Gross domestic product rose at a 1.3 percent annual rate in the second quarter following a 0.4 percent increase in the first three months, the Commerce Department in Washington said on July 29. Harvard University economics professor Martin Feldstein, a member of the Business Cycle Dating Committee of the National Bureau of Economic Research, said he sees a 50 percent chance of another recession.

“It’s a kind of ugly-dog competition and it’s not really that you prefer a currency, it’s just which one is under less pressure at a particular time,” said Frances Hudson, who helps oversee about $257 billion as a global strategist at Standard Life Investments in Edinburgh.

The committee of bond dealers and investors that advises the U.S. Treasury said in quarterly feedback presented to the government, published on Aug. 3, the dollar’s status as the world’s reserve currency “appears to be slipping.”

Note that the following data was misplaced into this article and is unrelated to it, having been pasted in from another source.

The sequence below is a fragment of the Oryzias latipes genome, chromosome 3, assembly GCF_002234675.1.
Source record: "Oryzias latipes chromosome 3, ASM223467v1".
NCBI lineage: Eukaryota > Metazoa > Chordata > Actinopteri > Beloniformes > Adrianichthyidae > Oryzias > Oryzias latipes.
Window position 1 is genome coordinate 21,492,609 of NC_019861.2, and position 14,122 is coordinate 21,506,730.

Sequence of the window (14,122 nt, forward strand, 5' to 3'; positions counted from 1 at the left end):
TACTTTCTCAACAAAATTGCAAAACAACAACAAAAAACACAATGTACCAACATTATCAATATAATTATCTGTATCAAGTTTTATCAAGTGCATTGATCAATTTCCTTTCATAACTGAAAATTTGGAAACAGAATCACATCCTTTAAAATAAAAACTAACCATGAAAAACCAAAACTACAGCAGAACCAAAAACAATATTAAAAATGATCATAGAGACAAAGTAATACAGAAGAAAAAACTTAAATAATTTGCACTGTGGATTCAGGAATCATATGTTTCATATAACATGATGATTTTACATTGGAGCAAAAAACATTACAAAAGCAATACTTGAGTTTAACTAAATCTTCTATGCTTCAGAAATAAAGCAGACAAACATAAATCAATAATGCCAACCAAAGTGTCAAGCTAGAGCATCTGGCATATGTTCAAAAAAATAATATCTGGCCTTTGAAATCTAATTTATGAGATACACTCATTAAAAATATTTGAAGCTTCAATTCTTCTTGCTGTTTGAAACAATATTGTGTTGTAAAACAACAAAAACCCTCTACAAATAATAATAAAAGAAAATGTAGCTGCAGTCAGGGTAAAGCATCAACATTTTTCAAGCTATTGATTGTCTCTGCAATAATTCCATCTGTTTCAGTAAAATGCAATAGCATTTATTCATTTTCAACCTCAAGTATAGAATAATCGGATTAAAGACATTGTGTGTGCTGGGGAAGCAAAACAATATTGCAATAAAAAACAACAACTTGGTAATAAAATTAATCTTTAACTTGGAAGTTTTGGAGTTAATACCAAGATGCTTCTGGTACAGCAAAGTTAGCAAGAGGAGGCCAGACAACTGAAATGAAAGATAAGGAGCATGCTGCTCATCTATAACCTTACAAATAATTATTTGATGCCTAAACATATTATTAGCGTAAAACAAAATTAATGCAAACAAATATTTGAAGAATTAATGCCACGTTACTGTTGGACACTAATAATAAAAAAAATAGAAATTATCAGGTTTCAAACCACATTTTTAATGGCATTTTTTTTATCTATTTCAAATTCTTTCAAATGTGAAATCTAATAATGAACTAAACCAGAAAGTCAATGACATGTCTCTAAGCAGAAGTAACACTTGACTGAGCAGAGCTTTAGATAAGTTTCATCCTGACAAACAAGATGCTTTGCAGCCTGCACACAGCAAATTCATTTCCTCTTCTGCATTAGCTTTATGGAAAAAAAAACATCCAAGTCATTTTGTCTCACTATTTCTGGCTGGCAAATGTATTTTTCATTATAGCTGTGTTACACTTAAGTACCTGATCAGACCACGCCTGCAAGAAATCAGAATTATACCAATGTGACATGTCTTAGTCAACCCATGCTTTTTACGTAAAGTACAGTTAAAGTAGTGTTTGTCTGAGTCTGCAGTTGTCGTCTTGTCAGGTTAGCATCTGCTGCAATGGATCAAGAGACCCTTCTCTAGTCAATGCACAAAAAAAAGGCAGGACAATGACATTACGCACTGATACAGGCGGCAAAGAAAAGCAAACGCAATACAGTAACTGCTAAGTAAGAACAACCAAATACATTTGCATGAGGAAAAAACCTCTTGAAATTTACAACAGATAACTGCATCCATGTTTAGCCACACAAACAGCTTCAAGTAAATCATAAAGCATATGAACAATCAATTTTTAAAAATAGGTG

The Treasury Borrowing Advisory Committee, which includes representatives from firms including Goldman Sachs Group Inc. and Pacific Investment Management Co., said the outperformance of haven currencies and those from emerging nations is debasing the dollar’s status as the world’s reserve currency, according to comments included in the group’s discussion charts.

 

Reserve Status ‘Slipping’
International Monetary Fund data show the dollar accounted for 60.7 percent of global currency reserves in the first quarter, down from 72.7 percent a decade ago. The euro’s share fell to 26.6 percent from a peak of 27.9 percent in 2009.

A category the Washington-based IMF calls “other currencies,” which strategists say includes the Australian, New Zealand and Canadian dollars soared to 4.7 percent from 1.8 percent at the end of 2007.

“The lack of safe-haven credentials” applies to the dollar and the euro, said Alan Ruskin, the global head of Group-of-10 foreign-exchange strategy at Deutsche Bank AG in New York. “That’s what is funnelling us into some very small markets, which are having a very hard time accommodating these flows.”

Bloomberg News